The tragic story of a little-known Skibbereen patriot

Posted on: 5th November, 2018

Category: History

Contributor: West Cork People

Travelling along the Baltimore Road from Skibbereen you may have noticed a small stone monument inscribed in Irish. It stands in memory of John Cadogan ‘Whitehead’ Murphy, a West Cork Fenian who suffered greatly for his patriotism. A descendant of Whitehead Murphy’s family recently contacted amateur historian Pauline Murphy, who was fascinated by this little-known Fenian and has pieced together his tragic story for West Cork People readers.

John Cadogan Murphy, later known simply as ‘Whitehead Murphy’, was born in 1859 in Assolas near Skibbereen, where the monument now stands on the Baltimore Road. John had three brothers – Patrick, James and Jeremiah – and three sisters – Harriet, Nora and Mary Ellen.

Before his 21st birthday John sailed across the broad Atlantic and settled in Lawrence, Massachusetts, where his uncle Timothy secured a job for him as a painter in Pacific Mills.

In the United States, John associated with fellow Irishmen who yearned for the freedom of their homeland. He joined the Fenian movement, a decision that did not require much encouragement as John came from a part of Ireland where the famine known as ‘An Gorta Mór’ had decimated the population, aided by an abominable response from the ruling British authorities. In essence, John was ‘raising revenge for Skibbereen’ when he joined the militant Irish nationalist movement, of which he became a vital cog in the machine.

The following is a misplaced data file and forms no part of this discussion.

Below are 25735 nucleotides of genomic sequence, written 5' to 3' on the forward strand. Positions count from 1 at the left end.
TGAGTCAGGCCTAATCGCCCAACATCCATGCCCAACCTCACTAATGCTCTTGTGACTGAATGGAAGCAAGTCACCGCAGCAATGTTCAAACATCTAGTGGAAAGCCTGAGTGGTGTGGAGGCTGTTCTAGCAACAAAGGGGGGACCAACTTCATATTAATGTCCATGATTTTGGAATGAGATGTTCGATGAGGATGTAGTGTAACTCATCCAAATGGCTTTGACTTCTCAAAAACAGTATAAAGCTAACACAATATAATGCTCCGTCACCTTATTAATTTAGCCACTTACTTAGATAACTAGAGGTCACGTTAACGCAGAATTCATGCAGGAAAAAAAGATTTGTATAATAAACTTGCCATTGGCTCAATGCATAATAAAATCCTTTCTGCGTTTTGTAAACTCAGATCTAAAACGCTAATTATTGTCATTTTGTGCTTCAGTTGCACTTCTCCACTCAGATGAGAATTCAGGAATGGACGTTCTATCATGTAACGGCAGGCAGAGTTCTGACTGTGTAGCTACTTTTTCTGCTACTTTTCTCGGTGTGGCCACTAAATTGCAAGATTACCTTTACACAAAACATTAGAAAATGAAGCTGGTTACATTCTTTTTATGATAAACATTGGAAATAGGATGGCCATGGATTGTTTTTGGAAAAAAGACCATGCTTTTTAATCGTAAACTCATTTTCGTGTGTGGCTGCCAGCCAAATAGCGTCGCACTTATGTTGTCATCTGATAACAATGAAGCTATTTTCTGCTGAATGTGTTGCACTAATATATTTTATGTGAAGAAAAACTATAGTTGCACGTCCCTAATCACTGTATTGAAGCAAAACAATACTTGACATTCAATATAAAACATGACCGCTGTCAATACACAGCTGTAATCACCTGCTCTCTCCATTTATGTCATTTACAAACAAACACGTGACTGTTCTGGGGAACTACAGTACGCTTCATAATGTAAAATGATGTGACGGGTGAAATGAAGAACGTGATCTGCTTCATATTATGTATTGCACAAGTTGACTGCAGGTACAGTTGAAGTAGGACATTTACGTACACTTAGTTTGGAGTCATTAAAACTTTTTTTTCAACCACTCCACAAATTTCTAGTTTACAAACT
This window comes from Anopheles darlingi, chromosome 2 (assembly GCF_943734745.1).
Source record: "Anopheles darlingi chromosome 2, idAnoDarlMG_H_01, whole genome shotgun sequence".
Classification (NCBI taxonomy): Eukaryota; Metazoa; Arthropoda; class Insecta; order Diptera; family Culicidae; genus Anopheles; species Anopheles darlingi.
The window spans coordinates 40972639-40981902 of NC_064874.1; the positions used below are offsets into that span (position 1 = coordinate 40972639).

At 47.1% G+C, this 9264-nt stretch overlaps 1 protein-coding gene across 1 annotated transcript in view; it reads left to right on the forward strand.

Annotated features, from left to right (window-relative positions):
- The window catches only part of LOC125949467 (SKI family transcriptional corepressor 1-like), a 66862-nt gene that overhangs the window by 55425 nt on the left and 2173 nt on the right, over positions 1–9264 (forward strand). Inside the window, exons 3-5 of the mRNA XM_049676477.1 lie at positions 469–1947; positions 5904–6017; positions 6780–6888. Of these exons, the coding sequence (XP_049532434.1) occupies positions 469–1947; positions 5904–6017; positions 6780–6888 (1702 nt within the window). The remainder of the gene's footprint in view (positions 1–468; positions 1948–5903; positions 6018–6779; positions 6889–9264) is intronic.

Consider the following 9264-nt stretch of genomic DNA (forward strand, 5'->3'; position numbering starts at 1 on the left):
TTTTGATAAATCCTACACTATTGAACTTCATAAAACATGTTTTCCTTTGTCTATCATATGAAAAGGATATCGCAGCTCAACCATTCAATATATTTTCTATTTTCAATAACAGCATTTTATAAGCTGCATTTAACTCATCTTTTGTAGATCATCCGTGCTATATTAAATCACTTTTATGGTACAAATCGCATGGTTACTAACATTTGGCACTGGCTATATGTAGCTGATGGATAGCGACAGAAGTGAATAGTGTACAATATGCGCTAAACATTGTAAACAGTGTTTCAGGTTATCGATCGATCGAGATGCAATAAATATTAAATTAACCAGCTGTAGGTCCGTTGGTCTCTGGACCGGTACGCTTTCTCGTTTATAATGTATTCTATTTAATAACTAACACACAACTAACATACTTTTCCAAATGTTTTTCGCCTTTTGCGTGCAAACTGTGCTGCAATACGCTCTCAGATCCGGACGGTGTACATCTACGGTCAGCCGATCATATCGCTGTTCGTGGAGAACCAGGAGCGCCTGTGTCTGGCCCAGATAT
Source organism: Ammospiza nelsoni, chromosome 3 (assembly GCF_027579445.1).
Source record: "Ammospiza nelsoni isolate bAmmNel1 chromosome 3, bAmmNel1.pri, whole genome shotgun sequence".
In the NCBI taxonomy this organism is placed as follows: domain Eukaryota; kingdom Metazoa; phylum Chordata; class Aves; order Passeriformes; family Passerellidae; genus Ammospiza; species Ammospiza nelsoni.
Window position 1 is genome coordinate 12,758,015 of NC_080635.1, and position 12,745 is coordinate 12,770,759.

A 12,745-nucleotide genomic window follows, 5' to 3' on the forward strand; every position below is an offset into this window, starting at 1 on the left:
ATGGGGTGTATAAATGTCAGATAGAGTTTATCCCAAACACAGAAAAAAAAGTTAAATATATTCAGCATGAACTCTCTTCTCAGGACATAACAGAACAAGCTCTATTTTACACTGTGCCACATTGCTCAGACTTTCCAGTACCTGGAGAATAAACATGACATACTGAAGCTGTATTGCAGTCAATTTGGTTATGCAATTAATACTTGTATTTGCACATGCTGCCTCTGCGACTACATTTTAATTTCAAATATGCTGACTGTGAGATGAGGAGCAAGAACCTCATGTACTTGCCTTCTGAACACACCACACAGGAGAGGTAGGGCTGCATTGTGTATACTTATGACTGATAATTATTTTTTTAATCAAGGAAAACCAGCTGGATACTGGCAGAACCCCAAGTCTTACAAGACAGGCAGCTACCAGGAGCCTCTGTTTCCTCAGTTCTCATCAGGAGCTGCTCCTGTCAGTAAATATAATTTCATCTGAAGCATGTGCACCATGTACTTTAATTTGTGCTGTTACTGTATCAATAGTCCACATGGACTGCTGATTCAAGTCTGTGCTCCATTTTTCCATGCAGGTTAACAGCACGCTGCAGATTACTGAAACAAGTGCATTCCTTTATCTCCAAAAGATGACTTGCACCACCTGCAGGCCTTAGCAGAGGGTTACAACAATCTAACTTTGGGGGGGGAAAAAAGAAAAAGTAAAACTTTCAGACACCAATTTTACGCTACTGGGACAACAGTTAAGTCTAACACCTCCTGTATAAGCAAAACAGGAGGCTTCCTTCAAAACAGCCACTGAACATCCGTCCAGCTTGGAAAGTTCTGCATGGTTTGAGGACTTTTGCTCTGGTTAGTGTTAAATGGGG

Having learned how to manufacture explosives, John joined a bombing team that was sent to England in 1883. He rented a property at 128 Ledsam Street in Birmingham, set up a paint store there and adopted a false identity – Albert Whitehead, a Protestant gentleman who attended weekly service at the local church and read to his landlady from a prayer book every night!

The paint store served as a decent cover for the bomb factory in a back room, the paint and oils masking the smell of chemicals. Whilst John worked solo in Birmingham making the bombs, the rest of the Fenian team was based in London, where they planned to attack Westminster in the spring of 1883. After the explosives were delivered to the British capital, John would slip back to America.

Over a period of time some explosives were indeed transported from Birmingham to London via horse and cart, the delicate cargo stuffed in rubber holds and boxes. However, the ‘paint store’ in Birmingham was under police surveillance – John’s suppliers had been alarmed by the excessive amount of pure glycerine being ordered by a small business-owner with an Irish accent.

On one occasion Tom Clarke, a member of the London team, paid a visit to collect ‘paint’ and noticed a policeman lurking nearby. Tom (who would meet a martyr’s end in 1916) alerted John, who simply replied, “we’ve come this far and we won’t stop now!”

But stop they had to when police swooped in on John in Birmingham and Tom Clarke and others in London. A dawn raid on John’s lodgings resulted in the police lifting him from his bed and taking him away in handcuffs.

In May 1883 John Cadogan Murphy was tried in the Old Bailey with Thomas Gallagher, Tom Clarke, William Ansburgh, Bernard Gallagher and John Curtin. 23-year-old John spent the next 13 years in British prisons – Millbank, Chatham and Portland –, where he was broken both physically and mentally. Tom Clarke mentioned John in his book ‘Glimpses of an Irish Felon’s Prison Life’, where he describes how the mental state of the Skibbereen man declined; Tom witnessed him eating ground glass in Chatham prison.